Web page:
My test is to use a Face time call and allow it to switch WAPs without dropping calls.
 
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st3v3n

Very Senior Member
Coxhaus, this is what we did with our 2.4-5GHz tests last year, using iPad and Skype; we turn on 2.4 only when an older unit comes visiting, and turn it off afterwards. Cheers.
 

coxhaus

Part of the Furniture
I seem to be setting up my upgrade to the Cisco WAP371 units with 2.4GHz off. I may play with turning 2.4GHz on some time. I think using Cisco's single point setup I have to turn on all the cluster's radios when I turn on one 2.4GHz radio. I would prefer to be able to vary which radios run 2.4GHz rather than all of them in the cluster.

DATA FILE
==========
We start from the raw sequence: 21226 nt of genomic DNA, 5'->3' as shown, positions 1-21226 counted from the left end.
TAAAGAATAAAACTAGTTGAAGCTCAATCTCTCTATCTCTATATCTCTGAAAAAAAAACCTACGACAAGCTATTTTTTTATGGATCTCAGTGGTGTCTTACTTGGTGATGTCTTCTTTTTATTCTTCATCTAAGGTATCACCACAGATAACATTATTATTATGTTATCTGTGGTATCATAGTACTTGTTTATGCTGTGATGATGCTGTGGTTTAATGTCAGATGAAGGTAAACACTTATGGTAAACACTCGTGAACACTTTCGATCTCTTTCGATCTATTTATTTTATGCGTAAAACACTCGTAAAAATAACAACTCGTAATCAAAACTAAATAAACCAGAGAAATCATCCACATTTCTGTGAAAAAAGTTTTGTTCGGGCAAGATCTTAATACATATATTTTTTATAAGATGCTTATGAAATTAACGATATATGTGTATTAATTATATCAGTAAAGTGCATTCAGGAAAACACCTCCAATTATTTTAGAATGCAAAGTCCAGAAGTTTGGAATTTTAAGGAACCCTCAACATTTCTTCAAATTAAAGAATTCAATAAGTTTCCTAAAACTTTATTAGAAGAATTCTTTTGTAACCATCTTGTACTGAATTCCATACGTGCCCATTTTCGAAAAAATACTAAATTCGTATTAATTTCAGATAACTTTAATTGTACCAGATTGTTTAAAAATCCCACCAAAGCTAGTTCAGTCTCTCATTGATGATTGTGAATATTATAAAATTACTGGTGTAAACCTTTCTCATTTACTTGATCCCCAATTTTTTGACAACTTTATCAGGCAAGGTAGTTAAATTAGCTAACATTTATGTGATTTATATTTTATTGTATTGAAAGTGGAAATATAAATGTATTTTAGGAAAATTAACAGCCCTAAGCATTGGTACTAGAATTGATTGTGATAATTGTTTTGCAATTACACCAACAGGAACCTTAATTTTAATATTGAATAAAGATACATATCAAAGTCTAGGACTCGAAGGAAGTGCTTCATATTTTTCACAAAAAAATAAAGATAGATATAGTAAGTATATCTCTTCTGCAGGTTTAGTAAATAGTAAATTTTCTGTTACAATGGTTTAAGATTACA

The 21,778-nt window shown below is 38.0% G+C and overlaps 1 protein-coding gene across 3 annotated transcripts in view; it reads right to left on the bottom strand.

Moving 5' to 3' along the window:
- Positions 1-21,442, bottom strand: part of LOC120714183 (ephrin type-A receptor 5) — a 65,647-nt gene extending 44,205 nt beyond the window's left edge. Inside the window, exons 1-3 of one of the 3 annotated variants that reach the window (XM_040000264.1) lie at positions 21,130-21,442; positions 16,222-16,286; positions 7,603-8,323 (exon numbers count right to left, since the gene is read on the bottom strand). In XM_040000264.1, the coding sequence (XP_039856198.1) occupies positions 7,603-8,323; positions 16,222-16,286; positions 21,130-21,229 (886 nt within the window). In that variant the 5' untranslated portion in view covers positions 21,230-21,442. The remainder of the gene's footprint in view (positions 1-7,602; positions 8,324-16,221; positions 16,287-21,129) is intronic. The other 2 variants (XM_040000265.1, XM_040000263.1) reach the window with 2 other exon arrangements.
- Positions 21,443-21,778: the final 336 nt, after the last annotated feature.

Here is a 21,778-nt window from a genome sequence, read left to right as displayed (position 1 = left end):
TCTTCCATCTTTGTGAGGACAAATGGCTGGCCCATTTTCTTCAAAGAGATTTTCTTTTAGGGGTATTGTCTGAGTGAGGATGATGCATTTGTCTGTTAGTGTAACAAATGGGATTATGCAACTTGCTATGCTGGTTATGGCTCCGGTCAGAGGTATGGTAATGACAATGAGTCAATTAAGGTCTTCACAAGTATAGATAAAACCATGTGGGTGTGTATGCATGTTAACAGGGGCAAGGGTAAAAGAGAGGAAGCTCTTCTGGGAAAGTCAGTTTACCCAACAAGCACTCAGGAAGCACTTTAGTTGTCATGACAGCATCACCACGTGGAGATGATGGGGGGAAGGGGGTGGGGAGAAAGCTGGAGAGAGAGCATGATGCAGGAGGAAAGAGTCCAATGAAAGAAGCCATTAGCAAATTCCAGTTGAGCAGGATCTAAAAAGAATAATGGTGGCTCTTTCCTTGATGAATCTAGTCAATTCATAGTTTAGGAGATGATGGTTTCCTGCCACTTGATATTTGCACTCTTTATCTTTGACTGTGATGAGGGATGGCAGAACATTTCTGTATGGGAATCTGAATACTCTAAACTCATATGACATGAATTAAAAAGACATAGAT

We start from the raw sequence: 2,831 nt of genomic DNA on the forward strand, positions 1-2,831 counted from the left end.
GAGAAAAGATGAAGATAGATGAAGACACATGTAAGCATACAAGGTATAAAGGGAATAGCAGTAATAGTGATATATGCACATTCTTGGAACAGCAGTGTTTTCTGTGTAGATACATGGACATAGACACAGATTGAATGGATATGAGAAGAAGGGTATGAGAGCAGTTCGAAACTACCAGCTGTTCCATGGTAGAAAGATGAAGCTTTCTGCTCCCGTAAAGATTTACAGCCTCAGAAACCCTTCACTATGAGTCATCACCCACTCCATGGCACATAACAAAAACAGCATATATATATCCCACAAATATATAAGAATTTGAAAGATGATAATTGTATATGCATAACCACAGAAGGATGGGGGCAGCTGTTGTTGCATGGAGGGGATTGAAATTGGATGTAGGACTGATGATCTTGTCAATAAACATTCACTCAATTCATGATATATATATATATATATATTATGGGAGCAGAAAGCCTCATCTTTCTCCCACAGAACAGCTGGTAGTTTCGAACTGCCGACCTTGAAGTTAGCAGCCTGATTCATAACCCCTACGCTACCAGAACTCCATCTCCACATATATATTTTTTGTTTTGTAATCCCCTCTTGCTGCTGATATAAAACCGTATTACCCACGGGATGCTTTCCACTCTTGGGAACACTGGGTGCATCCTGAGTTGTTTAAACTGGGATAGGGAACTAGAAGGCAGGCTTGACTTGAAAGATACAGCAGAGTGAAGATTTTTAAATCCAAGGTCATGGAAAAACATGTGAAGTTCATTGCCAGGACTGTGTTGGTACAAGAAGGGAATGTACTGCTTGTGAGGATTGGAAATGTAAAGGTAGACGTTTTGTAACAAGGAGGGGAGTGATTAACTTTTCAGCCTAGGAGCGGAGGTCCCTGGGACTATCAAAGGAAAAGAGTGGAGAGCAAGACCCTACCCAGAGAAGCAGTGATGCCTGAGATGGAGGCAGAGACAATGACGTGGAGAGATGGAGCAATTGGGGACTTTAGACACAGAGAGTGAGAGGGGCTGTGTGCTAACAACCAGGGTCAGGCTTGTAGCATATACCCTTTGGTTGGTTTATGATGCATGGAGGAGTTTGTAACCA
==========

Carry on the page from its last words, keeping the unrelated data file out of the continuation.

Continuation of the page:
st3v3n

Very Senior Member
Can you limit the area where 2.4 devices are used, and dedicate only one unit to that, or have I missed part of the equation? Cheers.
 

coxhaus

Part of the Furniture
Can you limit the area where 2.4 devices are used, and dedicate only one unit to that, or have I missed part of the equation? Cheers.

One 2.4GHz unit will not cover my house. If I am going to support 2.4GHz I need it house wide. If I could turn on every other 2.4GHz radio in my cluster it would come close to working. But clustered APs are all configured the same so since I spaced them for 5GHz my 2.4GHz radios are too close.

If I go multi-cluster I am not sure whether roaming will work across clusters. Probably not.